$25 gets you an authentic piece of New York bicycle messenger history

As I mentioned in a post on Moving Target, Nelson Vails made me proud to be a bicycle courier (or messenger, if you prefer). Even though I was never even as quarter as good of a bike rider as Nelson, he was what I aspired to be, he was an inspiration. He was part of the mystique of the NYC bicycle messenger scene, along with the comic Messenger 29, and the Independent Courier Association, which beat the evil Mayor Koch and his 1987 mid-town bike ban.

If you don't know, Nelson Vails was a New Yorker who could ride a bike really fast. Really, really fast. He rode the Trexlertown track, winning races, and worked as a bicycle messenger. In 1984 he won the silver medal in the Olympic Match Sprint. He went to be a keirin racer in Japan. (If you don't know what keirin racing is, it's similar to greyhound racing, in that it's a series of circuit races staged for the express purpose of gambling. For more information, see the excellent primer at Keirin, Berlin).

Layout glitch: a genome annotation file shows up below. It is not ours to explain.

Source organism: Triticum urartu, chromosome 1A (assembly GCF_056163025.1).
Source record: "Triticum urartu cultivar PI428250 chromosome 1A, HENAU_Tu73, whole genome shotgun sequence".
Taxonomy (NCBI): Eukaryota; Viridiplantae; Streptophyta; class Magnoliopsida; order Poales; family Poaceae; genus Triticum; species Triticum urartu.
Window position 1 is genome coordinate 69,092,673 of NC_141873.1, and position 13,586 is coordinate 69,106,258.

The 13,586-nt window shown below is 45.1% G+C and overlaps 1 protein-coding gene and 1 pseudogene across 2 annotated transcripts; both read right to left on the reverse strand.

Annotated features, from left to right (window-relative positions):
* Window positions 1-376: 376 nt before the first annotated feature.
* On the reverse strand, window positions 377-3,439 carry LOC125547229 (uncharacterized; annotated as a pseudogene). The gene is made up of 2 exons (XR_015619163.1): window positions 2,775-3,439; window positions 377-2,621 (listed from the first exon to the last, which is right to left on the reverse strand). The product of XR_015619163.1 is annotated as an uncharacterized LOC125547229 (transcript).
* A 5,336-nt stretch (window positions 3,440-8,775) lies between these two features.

So it was with some delight that I read earlier on today that someone is making a documentary about Nelson Vails. But it's not fully funded yet. The film-makers are asking for $25000 in additional funding. Never mind watching the DVD of Monstertrack XVII or Line of Sight, why not pony up $5 to help get what should be a spine-tingling film onto the screen. For $25, you get a limited edition signed photo of Nelson Vails himself. That is a real piece of authentic New York City bicycle messenger history.

 

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